Released on October 23, 1998, the debut of then 16-year-old Spears came out before the iPod and when the internet was still dial up for most people. And that is why her success story will never be repeated
Feels like yesterday, but times have changed: Britney Spears' 'Baby One More Time' is 20 today
Here’s a fact sure to make certain you all immediately feel your age – Britney Spears’ … Baby One More Time is 20 years old today.
Inhale a deep breath and absorb the anthemic 'loneliness' that has been 'killing' Britney for two whole decades. Even the dots that punctuate the song’s title feel dated, a cute late ’90s affectation.
Released on October 23 in 1998, Spears’ debut isn’t just one of the 40 best-selling singles ever – joining the elite rank of ten million-plus sellers alongside YMCA, Macarena and Kung Fu Fighting – and it’s way more than simply the soundtrack of a generation. And it’s not just the song which launched Spears’ career – it’s the song which launched the last career of its kind.
We’ll simply never know Britney’s type again – a stratospheric superstar so successfully born of a cynical corporate machine. It’s not a coincidence that no song has crossed the landmark eight-figure sales mark since Britney’s pink-bunned pigtails – that no singer has reaped the riches of ten-million physical singles sales since. Because that machine doesn’t exist anymore.
The year 1999 was the peak of recorded music sales in the USA – the moment when music was at its most lucrative, but regimented, with a key roster of four record companies dictating the vast bulk of what we heard and bought. A childhood feature of Disney’s The Mickey Mouse Club TV show rampantly groomed for fame, Spears is the last in a line of manufactured female icons, following in the footsteps of eccentrically aging divas such as Mariah Carey and Cher, both of which her Vegas-residency late career seems ever-closer to resembling.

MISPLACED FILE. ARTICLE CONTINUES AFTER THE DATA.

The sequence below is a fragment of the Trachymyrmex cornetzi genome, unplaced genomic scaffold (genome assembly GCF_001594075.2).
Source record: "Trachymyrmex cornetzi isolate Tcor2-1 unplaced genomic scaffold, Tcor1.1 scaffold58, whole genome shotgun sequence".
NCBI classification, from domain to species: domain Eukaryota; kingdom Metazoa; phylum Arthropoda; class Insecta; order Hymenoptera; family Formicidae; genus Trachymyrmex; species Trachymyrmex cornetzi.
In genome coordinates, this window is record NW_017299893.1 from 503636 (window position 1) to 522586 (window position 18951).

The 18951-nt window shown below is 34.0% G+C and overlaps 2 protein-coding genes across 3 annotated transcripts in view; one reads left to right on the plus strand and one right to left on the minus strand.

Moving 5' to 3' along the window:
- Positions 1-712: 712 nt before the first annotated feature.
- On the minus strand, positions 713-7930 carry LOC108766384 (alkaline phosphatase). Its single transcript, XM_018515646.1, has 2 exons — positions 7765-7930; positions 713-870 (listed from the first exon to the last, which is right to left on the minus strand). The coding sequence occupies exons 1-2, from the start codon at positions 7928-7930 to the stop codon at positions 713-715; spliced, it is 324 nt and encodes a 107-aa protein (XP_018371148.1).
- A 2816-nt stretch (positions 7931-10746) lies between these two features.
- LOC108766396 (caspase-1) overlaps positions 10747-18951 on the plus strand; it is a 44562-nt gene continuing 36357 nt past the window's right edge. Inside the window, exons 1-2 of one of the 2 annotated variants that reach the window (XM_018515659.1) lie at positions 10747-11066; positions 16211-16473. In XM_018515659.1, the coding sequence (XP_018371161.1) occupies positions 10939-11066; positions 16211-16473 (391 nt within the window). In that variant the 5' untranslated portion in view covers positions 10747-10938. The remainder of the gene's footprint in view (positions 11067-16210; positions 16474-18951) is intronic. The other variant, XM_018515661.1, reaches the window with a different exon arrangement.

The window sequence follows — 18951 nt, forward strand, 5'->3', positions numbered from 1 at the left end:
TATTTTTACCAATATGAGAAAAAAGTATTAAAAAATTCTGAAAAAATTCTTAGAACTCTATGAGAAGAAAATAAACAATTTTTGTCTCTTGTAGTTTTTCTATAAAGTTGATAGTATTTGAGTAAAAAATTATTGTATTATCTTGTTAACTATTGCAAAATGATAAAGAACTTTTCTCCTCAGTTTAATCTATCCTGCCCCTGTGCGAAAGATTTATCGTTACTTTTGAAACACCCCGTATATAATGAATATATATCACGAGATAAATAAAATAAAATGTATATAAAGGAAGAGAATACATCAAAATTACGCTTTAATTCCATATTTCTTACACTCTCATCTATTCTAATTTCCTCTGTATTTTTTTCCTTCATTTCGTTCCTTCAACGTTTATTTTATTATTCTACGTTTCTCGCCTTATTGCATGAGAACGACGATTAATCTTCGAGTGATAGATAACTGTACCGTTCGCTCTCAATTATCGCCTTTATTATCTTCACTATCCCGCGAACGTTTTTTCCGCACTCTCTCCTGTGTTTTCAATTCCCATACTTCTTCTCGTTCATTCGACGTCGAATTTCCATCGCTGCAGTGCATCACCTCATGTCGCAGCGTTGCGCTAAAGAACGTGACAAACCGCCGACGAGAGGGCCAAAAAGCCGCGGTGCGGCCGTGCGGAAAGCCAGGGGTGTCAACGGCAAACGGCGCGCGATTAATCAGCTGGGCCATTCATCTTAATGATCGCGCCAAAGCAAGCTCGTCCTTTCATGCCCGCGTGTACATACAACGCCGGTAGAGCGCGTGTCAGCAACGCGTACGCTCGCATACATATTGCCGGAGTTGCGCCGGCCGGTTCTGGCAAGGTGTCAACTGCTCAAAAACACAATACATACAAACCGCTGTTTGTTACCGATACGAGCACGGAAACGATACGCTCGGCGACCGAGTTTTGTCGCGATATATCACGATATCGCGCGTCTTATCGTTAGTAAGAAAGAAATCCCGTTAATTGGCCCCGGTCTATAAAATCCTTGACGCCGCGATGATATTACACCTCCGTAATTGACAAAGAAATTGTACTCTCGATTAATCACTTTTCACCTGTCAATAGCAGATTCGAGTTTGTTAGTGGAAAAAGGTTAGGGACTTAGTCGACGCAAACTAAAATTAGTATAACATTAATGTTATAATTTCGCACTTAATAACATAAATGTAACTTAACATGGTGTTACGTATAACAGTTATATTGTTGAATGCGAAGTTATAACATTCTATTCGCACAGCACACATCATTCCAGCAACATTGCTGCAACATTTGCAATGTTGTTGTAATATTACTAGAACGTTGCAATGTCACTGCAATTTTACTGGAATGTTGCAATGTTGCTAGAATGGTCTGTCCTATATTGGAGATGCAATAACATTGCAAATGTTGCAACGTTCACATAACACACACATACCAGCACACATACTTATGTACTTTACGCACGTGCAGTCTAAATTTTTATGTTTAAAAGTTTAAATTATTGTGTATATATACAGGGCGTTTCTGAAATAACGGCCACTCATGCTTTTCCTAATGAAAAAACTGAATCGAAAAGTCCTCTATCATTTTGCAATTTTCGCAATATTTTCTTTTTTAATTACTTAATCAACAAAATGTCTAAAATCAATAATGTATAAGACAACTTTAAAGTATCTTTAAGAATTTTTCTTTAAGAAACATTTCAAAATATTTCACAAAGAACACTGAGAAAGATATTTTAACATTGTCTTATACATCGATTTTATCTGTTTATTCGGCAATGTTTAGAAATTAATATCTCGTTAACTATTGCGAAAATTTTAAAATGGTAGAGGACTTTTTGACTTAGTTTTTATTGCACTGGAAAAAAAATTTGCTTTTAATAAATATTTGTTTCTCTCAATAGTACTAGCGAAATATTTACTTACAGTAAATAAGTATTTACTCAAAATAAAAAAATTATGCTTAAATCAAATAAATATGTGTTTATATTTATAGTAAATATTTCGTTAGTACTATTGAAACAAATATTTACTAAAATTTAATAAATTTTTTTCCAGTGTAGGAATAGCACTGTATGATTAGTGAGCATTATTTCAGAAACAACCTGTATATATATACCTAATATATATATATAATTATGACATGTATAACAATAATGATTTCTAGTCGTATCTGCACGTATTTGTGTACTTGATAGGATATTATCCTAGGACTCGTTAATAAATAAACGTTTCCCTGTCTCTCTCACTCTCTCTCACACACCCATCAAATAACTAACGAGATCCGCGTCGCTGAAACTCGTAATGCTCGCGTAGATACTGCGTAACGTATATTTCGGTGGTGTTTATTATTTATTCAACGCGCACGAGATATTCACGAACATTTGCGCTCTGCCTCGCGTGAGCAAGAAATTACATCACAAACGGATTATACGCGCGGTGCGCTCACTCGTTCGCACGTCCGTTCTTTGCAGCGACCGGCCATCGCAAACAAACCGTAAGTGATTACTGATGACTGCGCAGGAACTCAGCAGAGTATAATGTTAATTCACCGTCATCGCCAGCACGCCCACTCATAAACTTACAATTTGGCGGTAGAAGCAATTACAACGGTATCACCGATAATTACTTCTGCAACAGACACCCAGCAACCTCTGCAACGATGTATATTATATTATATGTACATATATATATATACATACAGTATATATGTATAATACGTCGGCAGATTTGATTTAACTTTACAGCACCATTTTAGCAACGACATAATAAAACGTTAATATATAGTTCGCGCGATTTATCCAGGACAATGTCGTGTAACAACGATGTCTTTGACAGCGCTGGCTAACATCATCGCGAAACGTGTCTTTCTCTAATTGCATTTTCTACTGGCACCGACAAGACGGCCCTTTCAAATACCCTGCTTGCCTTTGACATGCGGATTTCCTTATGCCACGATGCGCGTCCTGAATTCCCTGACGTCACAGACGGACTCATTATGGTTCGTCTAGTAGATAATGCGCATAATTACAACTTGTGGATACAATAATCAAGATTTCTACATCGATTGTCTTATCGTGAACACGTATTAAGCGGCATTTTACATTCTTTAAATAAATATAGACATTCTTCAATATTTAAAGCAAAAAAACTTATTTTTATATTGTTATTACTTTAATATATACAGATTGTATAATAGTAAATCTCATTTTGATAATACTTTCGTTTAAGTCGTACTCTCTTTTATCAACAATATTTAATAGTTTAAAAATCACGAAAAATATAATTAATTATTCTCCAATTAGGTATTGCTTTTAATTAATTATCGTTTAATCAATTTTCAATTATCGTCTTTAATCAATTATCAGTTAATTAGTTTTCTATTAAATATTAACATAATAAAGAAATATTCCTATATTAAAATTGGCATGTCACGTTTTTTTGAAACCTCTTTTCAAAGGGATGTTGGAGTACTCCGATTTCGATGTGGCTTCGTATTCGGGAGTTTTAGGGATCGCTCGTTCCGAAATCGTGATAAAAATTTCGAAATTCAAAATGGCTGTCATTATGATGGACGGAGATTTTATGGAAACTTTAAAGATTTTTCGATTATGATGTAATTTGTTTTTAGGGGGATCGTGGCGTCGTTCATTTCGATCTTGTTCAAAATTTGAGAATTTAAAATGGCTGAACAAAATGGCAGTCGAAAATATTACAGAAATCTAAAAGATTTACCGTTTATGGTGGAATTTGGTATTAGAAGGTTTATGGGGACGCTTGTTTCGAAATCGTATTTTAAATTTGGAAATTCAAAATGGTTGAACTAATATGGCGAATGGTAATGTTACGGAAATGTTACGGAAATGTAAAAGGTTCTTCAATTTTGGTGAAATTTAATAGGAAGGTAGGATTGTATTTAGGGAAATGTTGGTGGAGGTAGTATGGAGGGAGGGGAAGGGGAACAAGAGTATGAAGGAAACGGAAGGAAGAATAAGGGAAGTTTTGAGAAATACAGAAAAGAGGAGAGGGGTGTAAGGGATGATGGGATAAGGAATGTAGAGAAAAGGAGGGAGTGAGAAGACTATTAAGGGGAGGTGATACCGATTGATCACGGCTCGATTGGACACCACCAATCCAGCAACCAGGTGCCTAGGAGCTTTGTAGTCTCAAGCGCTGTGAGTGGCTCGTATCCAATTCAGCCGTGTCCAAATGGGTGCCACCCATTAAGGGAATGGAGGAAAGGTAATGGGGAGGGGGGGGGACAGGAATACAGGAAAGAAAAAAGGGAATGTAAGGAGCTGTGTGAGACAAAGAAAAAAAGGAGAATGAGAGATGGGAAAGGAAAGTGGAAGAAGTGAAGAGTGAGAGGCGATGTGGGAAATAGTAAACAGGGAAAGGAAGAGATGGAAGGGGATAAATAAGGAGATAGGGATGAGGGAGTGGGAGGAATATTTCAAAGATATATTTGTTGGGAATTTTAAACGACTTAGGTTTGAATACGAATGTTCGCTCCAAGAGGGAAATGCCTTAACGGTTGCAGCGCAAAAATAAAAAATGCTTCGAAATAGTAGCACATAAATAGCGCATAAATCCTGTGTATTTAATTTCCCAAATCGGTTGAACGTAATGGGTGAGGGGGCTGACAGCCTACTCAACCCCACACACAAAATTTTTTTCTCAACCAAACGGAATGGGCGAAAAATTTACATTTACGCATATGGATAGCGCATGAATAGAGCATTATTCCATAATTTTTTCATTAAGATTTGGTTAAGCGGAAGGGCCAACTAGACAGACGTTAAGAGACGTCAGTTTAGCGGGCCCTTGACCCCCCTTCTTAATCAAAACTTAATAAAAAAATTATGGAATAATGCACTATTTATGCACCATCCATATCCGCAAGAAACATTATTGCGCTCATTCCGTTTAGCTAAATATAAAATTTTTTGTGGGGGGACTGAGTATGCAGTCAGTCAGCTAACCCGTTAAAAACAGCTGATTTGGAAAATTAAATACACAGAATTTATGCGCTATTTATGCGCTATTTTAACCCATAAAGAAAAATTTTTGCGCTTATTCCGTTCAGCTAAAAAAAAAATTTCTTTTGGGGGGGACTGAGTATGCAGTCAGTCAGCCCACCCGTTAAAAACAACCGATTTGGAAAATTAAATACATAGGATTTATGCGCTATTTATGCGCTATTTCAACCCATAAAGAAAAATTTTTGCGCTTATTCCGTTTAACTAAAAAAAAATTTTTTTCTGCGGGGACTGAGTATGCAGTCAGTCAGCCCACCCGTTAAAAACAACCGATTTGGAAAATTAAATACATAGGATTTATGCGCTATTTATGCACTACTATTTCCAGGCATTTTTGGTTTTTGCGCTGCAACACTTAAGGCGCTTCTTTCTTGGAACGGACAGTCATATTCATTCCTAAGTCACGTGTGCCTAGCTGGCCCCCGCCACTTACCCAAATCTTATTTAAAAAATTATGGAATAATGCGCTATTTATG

At the turn of the millennium, the iPod wasn’t born yet. The internet existed, but only in dial-up for most. The concept of streaming the entire history of popular music from your Nokia phone would have looked like something from Star Trek. What new music was heard primarily reached listeners through the culture-jamming uniformity of music television.
It is also no coincidence that the legacy of … Baby One More Time’s video is as great as its music. Legend holds that it was Spears who swapped up director Nigel Dick’s planned jeans and t-shirt costume – and came up with the crucial trick of tying a knot at the midriff of her hastily purchased white supermarket shirt.
Fuelling a worrying pre-occupation with school uniforms, Spears’ stunt pushed barriers of taste just far enough to burn a hole in the world’s collective retinas – Billboard readers voted …Baby One More Time the best music video of the 1990s, with a wailing 40 per cent of the populace, while Jam!’s audience declared it the third most influential video in the history of pop music.
It also launched the career of Max Martin...
And then there’s the music. Because … Baby One More Time didn’t just launch Britney. It launched the career of Max Martin – and arguably the whole modern age of celebrity super-songwriters. Rejected by Backstreet Boys and TLC, …Baby One More Time would eventually offer Martin his first, precious, career-defining number one record. Today, he holds credits on more Billboard chart-toppers than anyone since Paul McCartney and John Lennon.
Martin is the evil professor behind unshakeable earworms from Katy Perry's I Kissed a Girl, Maroon 5's One More Night to The Weeknd's Can't Feel My Face. His staple of 23 chart-topping hits dwarfs Spears’ haul – Martin also penned her fifth and final number one, 2011’s Hold it Against Me – and his legacy is far greater than the singer’s. Today, the Swedish hitmaker is not struggling to stay relevant, nor forced to take Vegas residencies, à la Britney, to stay on top.
Instead Martin’s influence has held a huge sway over the last decade of popular music, through his own work and that of his “disciples”, which include Savan Kotecha, Dr Luke and Shellback, whose collective client-base – One Direction, Taylor Swift, Ariana Grande, Katy Perry, Nicki Minaj, Rihanna and Pink – represent a particularly prevalent brand of modern music.
Yet this genetically mutated strand of earworms might never have been gestated had the Swedish super-producer not clocked his first number one, sung by some 16-year-old called Britney Spears, with the almost prophetically named … Baby One More Time.